The first of two photo essays from Varanasi India exploring life and death in the holy city along the banks of the Ganges river.
Varanasi is also known by its earlier name Banaras and is one of the oldest living cities in the world with continued habitation for over 2,500 years.
We visited Varanasi in late September at the climax of the Durga Puja festival, which added to the intensity around the town. With the river level high all activity was condensed in the small streets that lead to the mighty Ganges river. Overwhelming at times with honking horns, and cows and people at every turn, there was not even any respite in the hotel – which was under renovation a few weeks before Diwali. Our brief three-day visit left us exhausted but with dozens of experiences.
Varanasi Ghats: Steps to the River Ganges
Hindu pilgrims travel from all over India to bathe in the Ganges river water – the sacred mother river that brings life. The river is lined with “ghats”, the word for the steps down to the water.
Pollution is a big problem in the Ganges, and efforts are being made to clean up the river. But this doesn’t deter the faithful who bathe and even drink the brown water believing that the river purifies itself and can never become dirty.
Ganga Aarti Varanasi
Ganga Aarti is a ritual for worshipping the river Ganges. The Ganga Aarti is performed daily before sunrise and after sunset. A number of Hindu priests stand in a line on raised platforms, gather some Ganges water, and perform a powerful and uplifting ritual involving bowls of fire and peacock feathers. The synchronised movements are hypnotic. You can’t help but feel the spiritual connection.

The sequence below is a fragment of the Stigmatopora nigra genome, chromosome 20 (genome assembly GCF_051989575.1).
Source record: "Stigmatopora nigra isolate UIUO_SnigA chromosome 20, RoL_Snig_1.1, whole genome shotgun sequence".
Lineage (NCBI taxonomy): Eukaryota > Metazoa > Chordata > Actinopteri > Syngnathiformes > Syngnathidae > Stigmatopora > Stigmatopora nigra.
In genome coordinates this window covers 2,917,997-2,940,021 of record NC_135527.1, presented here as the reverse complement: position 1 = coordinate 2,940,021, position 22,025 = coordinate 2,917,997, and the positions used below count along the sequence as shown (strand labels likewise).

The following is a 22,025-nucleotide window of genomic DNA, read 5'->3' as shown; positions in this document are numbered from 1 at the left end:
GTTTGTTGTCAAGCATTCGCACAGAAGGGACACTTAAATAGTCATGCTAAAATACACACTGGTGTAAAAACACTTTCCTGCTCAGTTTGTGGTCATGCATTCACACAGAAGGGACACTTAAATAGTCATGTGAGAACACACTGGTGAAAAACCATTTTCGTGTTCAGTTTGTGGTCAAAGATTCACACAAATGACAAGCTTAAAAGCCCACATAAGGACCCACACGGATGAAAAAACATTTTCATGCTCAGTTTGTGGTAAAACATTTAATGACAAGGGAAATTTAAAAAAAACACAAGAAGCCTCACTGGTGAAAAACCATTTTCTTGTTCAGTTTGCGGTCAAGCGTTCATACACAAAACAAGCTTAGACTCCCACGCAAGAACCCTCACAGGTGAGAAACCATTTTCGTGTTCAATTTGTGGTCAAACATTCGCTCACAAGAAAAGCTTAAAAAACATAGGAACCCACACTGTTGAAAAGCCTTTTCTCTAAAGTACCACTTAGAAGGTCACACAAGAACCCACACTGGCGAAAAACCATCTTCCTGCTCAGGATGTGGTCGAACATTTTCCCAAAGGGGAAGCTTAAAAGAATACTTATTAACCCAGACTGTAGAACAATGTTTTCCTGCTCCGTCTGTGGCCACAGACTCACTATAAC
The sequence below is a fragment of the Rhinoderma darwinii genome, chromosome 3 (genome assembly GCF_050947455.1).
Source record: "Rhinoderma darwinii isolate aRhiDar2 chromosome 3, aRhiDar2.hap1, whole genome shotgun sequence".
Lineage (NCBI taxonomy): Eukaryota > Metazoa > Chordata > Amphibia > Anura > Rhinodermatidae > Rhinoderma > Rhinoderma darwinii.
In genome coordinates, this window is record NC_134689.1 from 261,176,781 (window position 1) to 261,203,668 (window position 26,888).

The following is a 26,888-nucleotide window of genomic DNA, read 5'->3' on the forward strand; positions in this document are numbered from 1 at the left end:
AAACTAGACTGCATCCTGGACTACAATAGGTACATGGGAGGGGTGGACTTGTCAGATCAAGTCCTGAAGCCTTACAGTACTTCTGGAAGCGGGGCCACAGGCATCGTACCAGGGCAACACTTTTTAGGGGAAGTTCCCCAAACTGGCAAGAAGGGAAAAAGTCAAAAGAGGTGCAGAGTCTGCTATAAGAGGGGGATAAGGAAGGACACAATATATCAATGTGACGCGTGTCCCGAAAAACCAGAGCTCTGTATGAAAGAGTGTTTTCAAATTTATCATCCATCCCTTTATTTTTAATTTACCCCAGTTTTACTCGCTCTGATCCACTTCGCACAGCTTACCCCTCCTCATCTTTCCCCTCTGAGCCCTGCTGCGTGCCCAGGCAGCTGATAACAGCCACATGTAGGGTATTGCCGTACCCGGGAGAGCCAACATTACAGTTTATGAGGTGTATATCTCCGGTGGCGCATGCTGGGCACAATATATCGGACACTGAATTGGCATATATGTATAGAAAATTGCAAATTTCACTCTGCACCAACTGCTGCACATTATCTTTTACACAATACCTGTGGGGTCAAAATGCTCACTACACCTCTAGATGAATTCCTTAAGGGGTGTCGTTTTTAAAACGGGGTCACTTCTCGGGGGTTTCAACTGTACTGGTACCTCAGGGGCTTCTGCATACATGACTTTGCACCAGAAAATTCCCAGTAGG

The dawn ceremony was originally only performed at Assi Ghat, but there are now some smaller morning aarti ceremonies at other ghats along the river. When the river level is high it does not leave much space for the ceremonies further up the river, so the open space of Assi Ghat is also your best bet for the evening ceremony. Once the monsoon rains end and the water level drops you will find the largest evening aarti ceremony performed at Dashashwamedh Ghat which becomes the heart of the city.
The morning and evening ceremonies are similar, but have a very different feel. The cooler misty mornings and ever lightening sky feels magical, while the crowds of the evening and darkened sky makes for a more dramatic ritual to the soundtrack of pounding drums.
Things To Do in Varanasi
As well as the ghats along the river, there are many places to visit in Varanasi beyond the Ganges. Varanasi is not only a significant place in Hindu beliefs, but also the place where Buddha did his first teaching. The region is at the heart of religious beliefs that extend throughout the whole of Asia.
Where To Stay in Varanasi India
Undoubtedly the best place to stay is near to the waterfront. The Assi Ghat area is popular among international travellers, and is also conveniently where the morning Aarti ceremony is performed. After the sun rises you can also join the public yoga on the ghat. Other popular areas are around the Dashashwamedh Ghat to the north.
But don’t expect luxury. For a more comfortable stay you will need to look further afield. While you may find a more comfortable hotel it will be at the expense of having to navigate the frankly horrendous traffic to reach the river.
How To Get to Varanasi India
The easiest way to reach Varanasi is by flight from Delhi to Varanasi. Local airlines including Air India, IndiGo and SpiceJet all ply the route frequently. The airport at Varanasi is large and modern – it has to be to accommodate the millions of pilgrims and tourists that visit the holy city each year. Of course, you can always take the train for a true India travelling experience.
All photos by Joe Ogden.